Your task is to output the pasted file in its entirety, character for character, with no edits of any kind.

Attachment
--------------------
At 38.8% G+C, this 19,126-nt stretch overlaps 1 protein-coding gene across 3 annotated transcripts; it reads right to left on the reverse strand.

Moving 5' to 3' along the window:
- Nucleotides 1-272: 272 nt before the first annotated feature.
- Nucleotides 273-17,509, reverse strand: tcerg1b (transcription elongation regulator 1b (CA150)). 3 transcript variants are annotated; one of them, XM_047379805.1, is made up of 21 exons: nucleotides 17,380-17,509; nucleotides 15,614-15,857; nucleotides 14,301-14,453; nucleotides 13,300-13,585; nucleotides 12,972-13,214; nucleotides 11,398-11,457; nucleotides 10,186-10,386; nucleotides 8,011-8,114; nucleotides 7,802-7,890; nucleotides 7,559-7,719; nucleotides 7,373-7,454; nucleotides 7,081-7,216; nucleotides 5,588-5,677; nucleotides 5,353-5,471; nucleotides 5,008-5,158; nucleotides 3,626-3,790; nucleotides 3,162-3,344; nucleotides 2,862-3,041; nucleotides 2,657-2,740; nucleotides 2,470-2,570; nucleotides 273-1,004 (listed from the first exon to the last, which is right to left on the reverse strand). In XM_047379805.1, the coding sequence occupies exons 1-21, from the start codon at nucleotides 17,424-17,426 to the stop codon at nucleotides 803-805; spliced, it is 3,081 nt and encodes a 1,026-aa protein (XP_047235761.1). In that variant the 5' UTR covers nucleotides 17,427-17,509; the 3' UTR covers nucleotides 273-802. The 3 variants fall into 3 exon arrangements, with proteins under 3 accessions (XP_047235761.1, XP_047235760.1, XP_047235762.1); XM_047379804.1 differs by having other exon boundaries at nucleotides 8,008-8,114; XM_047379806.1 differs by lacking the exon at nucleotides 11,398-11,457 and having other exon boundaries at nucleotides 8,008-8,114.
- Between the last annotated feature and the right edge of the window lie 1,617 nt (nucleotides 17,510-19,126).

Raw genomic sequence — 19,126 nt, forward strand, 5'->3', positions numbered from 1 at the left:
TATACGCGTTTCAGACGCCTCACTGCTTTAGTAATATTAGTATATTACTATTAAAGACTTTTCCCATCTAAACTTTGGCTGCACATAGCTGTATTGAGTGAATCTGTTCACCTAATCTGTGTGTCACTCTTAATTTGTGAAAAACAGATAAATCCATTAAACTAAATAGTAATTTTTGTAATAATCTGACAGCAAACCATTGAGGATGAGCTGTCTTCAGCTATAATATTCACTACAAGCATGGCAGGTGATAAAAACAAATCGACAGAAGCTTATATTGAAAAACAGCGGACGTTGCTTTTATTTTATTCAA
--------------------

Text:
At 38.8% G+C, this 19,126-nt stretch overlaps 1 protein-coding gene across 3 annotated transcripts; it reads right to left on the reverse strand.

Moving 5' to 3' along the window:
- Nucleotides 1-272: 272 nt before the first annotated feature.
- Nucleotides 273-17,509, reverse strand: tcerg1b (transcription elongation regulator 1b (CA150)). 3 transcript variants are annotated; one of them, XM_047379805.1, is made up of 21 exons: nucleotides 17,380-17,509; nucleotides 15,614-15,857; nucleotides 14,301-14,453; nucleotides 13,300-13,585; nucleotides 12,972-13,214; nucleotides 11,398-11,457; nucleotides 10,186-10,386; nucleotides 8,011-8,114; nucleotides 7,802-7,890; nucleotides 7,559-7,719; nucleotides 7,373-7,454; nucleotides 7,081-7,216; nucleotides 5,588-5,677; nucleotides 5,353-5,471; nucleotides 5,008-5,158; nucleotides 3,626-3,790; nucleotides 3,162-3,344; nucleotides 2,862-3,041; nucleotides 2,657-2,740; nucleotides 2,470-2,570; nucleotides 273-1,004 (listed from the first exon to the last, which is right to left on the reverse strand). In XM_047379805.1, the coding sequence occupies exons 1-21, from the start codon at nucleotides 17,424-17,426 to the stop codon at nucleotides 803-805; spliced, it is 3,081 nt and encodes a 1,026-aa protein (XP_047235761.1). In that variant the 5' UTR covers nucleotides 17,427-17,509; the 3' UTR covers nucleotides 273-802. The 3 variants fall into 3 exon arrangements, with proteins under 3 accessions (XP_047235761.1, XP_047235760.1, XP_047235762.1); XM_047379804.1 differs by having other exon boundaries at nucleotides 8,008-8,114; XM_047379806.1 differs by lacking the exon at nucleotides 11,398-11,457 and having other exon boundaries at nucleotides 8,008-8,114.
- Between the last annotated feature and the right edge of the window lie 1,617 nt (nucleotides 17,510-19,126).

Raw genomic sequence — 19,126 nt, forward strand, 5'->3', positions numbered from 1 at the left:
TATACGCGTTTCAGACGCCTCACTGCTTTAGTAATATTAGTATATTACTATTAAAGACTTTTCCCATCTAAACTTTGGCTGCACATAGCTGTATTGAGTGAATCTGTTCACCTAATCTGTGTGTCACTCTTAATTTGTGAAAAACAGATAAATCCATTAAACTAAATAGTAATTTTTGTAATAATCTGACAGCAAACCATTGAGGATGAGCTGTCTTCAGCTATAATATTCACTACAAGCATGGCAGGTGATAAAAACAAATCGACAGAAGCTTATATTGAAAAACAGCGGACGTTGCTTTTATTTTATTCAA